Cohen E, Cohen SA (2012) Authentication: Hot and cool, Annals of Tourism Research 39 (3) pp. 1295-1314
Seeking to shift the discussion of the concept of authenticity in tourism scholarship from the dominant concern with tourist experiences to the more sociological problem of the processes of authentication of tourist attractions, we conceptualize two analytically distinct, but practically often intersecting, modes of authentication of attractions, ?cool? and ?hot?. Through a range of examples, we demonstrate the implications of the two modes for the dynamics of the constitution of tourist attractions, examine their interaction, and illustrate how "cool" and "hot" authentication can be conducive to different types of personal experiences of authenticity. We furthermore explore the crucial question of who is authorized to authenticate tourist attractions, and thereby uncover issues of power and contestation in the politics of authentication.
Arcodia C, Cohen SA, Dickson, C (2012) Accrediting sustainable event practice, pp. 209-218 Emerald Group Publishing Ltd
While sustainability issues in the tourism industry have been the subject of substantial research, such issues have not been well discussed in the field of events which is increasingly supporting tourism plans. The environmental sustainability of events in particular has not been thoroughly addressed, and sustainable tourism accreditation schemes have generally omitted events from their scope. Green Globe, an environmental accreditation scheme for tourism, suggests 25 different types of schemes to benchmark different sectors of the industry but fails to directly address events. This chapter evaluates the adaptability of Green Globe's environmental accreditation scheme to the event sector. Eight different indicators can be applied to special events. Six are suitable for events in their current state while two others require some adjustment.
Cohen SA (2013) Leisure, identities and personal growth, pp. 197-206 Routledge
Thulemark M, Duncan T, Cohen SA (2013) Lifestyle mobilities: Conclusions and future research, pp. 253-259 Ashgate
Higham J, Reis AC, Cohen SA (2016) Australian climate concern and the ?attitude-behaviour gap?, Current Issues in Tourism 19 (4) pp. 338-354
Anthropogenic climate change poses considerable challenges to all societies and economies. One significant contributor to human-induced climate change is tourism transportation, particularly aviation. This paper addresses the relationship between climate change concerns, the energy-intensive nature of tourist consumption, and unrestrained tourist air travel behaviour in the context of Australia. Following Barr, Shaw, Coles and Prillwitz (2010), it seeks to understand public climate concern within the context of routine everyday (?home?) lives and occasional tourist (?away?) decision-making, with a specific focus on air travel. It draws upon 20 in-depth semi-structured interviews conducted in Australia between March and June 2011. The findings highlight the contradictory nature of environmental concerns and consumption decisions in everyday and tourist contexts. This is evident in widespread domestic consumer practices that are motivated, all or in large part, by climate concerns, set against almost complete disregard and neglect of responsibility to modify existing air travel practices. Our results highlight the magnitude of the challenge involved in shifting deeply entrenched air travel behaviours despite the growing urgency of radical emission reductions. It also highlights the need to consider consumer responses to climate change not in isolation, but in relation to industry drivers and strong government policy interventions.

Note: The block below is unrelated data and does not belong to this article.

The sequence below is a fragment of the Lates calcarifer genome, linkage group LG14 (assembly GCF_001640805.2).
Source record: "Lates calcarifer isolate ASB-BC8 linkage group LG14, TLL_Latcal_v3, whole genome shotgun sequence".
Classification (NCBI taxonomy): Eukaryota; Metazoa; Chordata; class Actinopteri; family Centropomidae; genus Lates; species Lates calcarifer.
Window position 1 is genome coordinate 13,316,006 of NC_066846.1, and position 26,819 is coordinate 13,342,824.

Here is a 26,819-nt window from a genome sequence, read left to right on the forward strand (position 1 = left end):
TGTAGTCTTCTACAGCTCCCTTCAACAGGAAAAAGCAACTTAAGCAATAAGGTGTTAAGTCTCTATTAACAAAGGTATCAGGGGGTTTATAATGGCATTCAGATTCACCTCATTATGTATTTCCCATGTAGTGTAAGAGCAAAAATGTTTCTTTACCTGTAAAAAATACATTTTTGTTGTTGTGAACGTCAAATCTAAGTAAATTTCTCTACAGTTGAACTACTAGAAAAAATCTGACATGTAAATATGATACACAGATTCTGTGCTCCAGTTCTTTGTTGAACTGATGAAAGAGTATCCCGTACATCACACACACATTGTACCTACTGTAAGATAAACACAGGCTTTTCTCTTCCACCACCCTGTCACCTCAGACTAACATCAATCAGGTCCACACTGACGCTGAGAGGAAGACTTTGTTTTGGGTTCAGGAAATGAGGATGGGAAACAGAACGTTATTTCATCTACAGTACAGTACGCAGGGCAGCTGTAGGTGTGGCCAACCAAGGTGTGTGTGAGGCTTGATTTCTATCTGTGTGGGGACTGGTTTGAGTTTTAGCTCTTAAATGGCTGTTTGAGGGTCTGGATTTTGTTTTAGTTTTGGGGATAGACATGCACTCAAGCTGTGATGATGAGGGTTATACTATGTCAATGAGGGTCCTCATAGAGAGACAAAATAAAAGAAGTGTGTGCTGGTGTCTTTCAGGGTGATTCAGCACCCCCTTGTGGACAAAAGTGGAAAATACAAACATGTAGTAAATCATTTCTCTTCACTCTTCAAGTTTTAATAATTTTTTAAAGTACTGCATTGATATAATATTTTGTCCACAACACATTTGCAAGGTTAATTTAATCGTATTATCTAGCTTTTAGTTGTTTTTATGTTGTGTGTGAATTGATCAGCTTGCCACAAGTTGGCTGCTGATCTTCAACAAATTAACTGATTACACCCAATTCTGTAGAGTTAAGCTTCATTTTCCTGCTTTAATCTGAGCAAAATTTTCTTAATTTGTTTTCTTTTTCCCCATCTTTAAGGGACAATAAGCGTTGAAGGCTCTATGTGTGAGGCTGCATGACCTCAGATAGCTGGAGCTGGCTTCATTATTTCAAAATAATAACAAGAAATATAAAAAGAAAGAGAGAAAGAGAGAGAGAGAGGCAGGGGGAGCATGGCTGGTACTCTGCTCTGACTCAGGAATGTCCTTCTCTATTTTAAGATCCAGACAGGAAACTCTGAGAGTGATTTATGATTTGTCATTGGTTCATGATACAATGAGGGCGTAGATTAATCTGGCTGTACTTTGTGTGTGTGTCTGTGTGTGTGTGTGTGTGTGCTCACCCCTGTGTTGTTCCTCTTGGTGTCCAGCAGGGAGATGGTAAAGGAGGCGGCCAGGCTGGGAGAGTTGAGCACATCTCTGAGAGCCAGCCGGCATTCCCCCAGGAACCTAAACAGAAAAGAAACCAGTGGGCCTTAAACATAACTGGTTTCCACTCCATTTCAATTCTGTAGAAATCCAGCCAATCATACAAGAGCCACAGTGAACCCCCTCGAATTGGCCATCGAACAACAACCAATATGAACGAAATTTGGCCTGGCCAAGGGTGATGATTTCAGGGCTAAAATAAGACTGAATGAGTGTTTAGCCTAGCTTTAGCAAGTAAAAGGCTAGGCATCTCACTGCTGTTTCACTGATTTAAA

Hall CM, Amelung B, Cohen SA, Eijgelaar E, Gössling S, Higham J, ..., Weaver D (2015) Denying bogus skepticism in climate change and tourism research, Tourism Management 47 pp. 352-356
This final response to the two climate change denial papers by Shani and Arad further highlights the inaccuracies, misinformation and errors in their commentaries. The obfuscation of scientific research and the consensus on anthropogenic climate change may have significant long-term negative consequences for better understanding the implications of climate change and climate policy for tourism and create confusion and delay in developing and implementing tourism sector responses.
Cohen SA, Prayag G, Moital M (2014) Consumer behaviour in tourism: Concepts, influences and opportunities, Current Issues in Tourism 17 (10) pp. 872-909
Although consumer behaviour is one of the most researched areas in the field of tourism, few extensive reviews of the body of knowledge in this area exist. This review article examines what we argue are the key concepts, external influences and opportune research contexts in contemporary tourism consumer behaviour research. Using a narrative review, we examine the consumer behaviour literature published in three major tourism journals from 2000 to 2012. Of 519 articles identified and reviewed, 191 are included in this article. We examine the development of and scope for future research on nine key concepts, including decision making, values, motivations, self-concept and personality, expectations, attitudes, perceptions satisfaction, trust and loyalty. We then examine three important external influences on tourism behaviour, technology, Generation Y and the rise in concern over ethical consumption. Lastly, we identify and discuss five research contexts that represent major areas for future scholarship: group and joint decision making, under-researched segments, cross-cultural issues in emerging markets, emotions and consumer misbehaviour. Our examination of key research gaps is concluded by arguing that the hedonic and affective aspects of consumer behaviour research in tourism must be brought to bear on the wider consumer behaviour and marketing literature.